But I should have to meet so many people who bore me!
was his quick rejoinder.
A Cambridge young man who was a checker at the polls in the fall of 1900 at the same booth where Colonel Higginson voted, received a lesson in citizenship at that time which impressed him deeply.
The atmosphere of the booth in questionr at the Somerset.
After the Military History was off his hands he wrote, Tales of the Enchanted Islands of the Atlantic, Book and Heart, and Old Cambridge.
In 1900, he began a Life of Longfellow for the American Men of Letters series, and in 1902 wrote a biography of Whittier, recording in July, Have worked for ten days on Wh engineer, Who the hopes of youth and maid Brings together, far or near, Drew these closer, till there fell Potent hands that bound her well To Lionel.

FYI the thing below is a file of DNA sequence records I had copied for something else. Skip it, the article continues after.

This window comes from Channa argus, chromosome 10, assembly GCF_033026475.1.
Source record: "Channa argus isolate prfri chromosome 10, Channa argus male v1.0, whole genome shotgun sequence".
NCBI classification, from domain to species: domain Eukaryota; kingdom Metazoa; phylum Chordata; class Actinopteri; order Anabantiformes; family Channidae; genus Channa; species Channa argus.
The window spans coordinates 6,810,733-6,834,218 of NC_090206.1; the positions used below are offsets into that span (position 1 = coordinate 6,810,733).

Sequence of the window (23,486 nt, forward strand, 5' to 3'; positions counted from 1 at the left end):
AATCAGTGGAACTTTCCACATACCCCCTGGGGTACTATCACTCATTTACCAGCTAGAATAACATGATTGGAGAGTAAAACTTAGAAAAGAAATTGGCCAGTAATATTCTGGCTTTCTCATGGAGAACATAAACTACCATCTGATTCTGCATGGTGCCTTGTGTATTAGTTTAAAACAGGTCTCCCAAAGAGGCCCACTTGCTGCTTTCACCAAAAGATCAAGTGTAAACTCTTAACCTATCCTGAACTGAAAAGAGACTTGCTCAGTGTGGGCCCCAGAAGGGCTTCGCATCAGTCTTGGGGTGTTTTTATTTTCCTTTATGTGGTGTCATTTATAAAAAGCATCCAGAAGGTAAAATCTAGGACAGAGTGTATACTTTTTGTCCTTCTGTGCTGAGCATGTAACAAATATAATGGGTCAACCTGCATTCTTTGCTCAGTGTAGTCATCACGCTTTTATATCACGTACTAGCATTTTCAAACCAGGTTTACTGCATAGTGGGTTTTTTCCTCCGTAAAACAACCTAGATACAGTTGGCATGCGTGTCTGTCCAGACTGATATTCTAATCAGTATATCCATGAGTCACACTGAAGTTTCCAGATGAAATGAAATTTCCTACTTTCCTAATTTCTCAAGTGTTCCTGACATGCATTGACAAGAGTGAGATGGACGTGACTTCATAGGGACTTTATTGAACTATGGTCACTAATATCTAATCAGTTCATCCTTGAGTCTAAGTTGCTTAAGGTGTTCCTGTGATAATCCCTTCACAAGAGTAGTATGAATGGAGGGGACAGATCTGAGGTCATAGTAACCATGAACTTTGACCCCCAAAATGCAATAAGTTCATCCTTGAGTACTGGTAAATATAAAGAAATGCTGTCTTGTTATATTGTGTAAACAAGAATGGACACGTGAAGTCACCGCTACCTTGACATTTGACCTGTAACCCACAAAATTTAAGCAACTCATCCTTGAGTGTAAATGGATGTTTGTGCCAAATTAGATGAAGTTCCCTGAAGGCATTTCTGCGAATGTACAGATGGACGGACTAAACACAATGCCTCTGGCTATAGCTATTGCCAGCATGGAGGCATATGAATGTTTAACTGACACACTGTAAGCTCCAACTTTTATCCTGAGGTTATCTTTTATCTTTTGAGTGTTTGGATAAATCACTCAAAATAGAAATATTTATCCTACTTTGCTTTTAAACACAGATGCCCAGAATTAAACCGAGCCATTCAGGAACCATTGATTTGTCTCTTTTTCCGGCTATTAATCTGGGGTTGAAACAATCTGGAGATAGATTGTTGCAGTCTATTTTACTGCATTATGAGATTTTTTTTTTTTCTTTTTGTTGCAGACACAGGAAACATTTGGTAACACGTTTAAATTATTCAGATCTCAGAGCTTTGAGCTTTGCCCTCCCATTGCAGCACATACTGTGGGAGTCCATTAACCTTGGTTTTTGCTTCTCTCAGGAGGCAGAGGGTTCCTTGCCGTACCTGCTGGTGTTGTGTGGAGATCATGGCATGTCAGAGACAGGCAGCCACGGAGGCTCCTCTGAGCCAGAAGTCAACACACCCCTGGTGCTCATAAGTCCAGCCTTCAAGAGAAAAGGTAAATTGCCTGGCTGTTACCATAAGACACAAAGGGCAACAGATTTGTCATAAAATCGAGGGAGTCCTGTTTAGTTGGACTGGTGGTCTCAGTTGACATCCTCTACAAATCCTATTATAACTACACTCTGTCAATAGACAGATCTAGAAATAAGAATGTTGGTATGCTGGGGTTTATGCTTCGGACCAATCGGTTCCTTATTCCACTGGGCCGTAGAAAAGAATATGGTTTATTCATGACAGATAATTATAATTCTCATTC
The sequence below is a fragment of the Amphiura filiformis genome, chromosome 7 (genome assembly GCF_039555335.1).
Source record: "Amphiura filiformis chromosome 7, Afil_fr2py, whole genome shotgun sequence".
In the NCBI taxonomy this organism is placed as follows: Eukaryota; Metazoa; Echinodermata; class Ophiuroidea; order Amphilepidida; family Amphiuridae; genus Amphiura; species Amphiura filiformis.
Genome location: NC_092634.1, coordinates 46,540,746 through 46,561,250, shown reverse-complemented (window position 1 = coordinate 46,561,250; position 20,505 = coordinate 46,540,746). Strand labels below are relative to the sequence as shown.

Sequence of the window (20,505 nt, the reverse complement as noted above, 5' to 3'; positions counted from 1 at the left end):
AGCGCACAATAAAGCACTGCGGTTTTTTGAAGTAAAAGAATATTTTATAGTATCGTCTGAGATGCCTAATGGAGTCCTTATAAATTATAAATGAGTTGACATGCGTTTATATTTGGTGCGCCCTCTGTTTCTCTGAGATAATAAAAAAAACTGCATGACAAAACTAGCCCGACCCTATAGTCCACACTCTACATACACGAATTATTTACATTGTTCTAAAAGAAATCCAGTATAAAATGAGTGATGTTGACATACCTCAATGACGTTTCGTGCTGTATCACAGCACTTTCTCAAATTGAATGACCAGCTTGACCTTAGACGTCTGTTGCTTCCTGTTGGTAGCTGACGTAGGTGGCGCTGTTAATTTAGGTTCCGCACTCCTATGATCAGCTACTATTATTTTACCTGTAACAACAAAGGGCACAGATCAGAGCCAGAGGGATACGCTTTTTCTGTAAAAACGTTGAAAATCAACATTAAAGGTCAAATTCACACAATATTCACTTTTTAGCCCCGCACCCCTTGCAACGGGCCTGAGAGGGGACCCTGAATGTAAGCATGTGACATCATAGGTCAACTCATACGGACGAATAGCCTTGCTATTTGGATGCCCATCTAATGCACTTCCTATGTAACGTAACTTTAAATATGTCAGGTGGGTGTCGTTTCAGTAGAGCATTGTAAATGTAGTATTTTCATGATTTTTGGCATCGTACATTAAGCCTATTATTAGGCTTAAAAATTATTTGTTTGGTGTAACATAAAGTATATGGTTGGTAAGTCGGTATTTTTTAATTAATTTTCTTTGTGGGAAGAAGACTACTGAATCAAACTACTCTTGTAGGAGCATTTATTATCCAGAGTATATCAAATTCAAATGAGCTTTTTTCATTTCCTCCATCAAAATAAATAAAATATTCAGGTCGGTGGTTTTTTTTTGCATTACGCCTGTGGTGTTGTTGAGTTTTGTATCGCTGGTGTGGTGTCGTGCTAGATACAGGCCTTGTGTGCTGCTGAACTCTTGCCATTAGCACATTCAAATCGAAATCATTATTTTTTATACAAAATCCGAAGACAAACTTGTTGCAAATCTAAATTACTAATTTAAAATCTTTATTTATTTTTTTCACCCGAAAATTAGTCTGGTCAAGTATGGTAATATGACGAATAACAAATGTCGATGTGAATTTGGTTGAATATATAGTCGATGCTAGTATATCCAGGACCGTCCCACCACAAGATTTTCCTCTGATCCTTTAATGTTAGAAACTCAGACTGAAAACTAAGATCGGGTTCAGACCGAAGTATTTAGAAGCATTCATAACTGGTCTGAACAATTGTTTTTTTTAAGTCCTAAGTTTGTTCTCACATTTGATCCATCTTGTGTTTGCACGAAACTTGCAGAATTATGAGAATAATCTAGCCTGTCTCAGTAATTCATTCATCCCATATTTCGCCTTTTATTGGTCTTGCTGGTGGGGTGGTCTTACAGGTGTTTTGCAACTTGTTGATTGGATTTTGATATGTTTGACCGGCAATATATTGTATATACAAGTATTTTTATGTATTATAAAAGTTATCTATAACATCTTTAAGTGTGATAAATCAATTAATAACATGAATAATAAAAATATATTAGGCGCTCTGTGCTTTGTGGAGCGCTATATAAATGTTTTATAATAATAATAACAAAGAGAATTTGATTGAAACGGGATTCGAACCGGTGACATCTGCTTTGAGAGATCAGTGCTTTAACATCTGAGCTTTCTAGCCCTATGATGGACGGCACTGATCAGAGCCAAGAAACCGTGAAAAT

In 1899-1900 Colonel Higginson gave a course of lectures before the Lowell Institute upon American Orators and Oratory, and recorded the fact in his diary: Nov. 15.
My first L
ing that time.
Def. I, II, etc., after a title refers to the volume in the definitive edition (1900) in which that title also appears.
[Poemnburg, South Carolina, May II.
Same. (In Reed and others, eds. Modern Eloquence, vol. 8. 1900.)
Oration. (In Exercises in Celebrating the 250th Anniversary of the Settlement of Cambridge, lican, Sept., 1900.
（With W. L. Garrison and G. S. Boutwell.) How Should a Colored Man Vote in 1900?
Leaflet. Reprinted from the Boston Herald, Oct. 11, 1900.
The Reoccupation of Jacksonville iar Papers, vol. 2.)
Addresses and Remarks.
(In Free Religious Association.
Octavius Brooks Frothingham.
(In Prophets of Liberalism: Six Addresses before the Free Reliph.)
Education and the Public Library.
[Typewritten.] (Boston Public Library.
Free Lectures, 1900.)
Articles. (In Independent, Outlook.)
American Orators and Oratory: Being a Report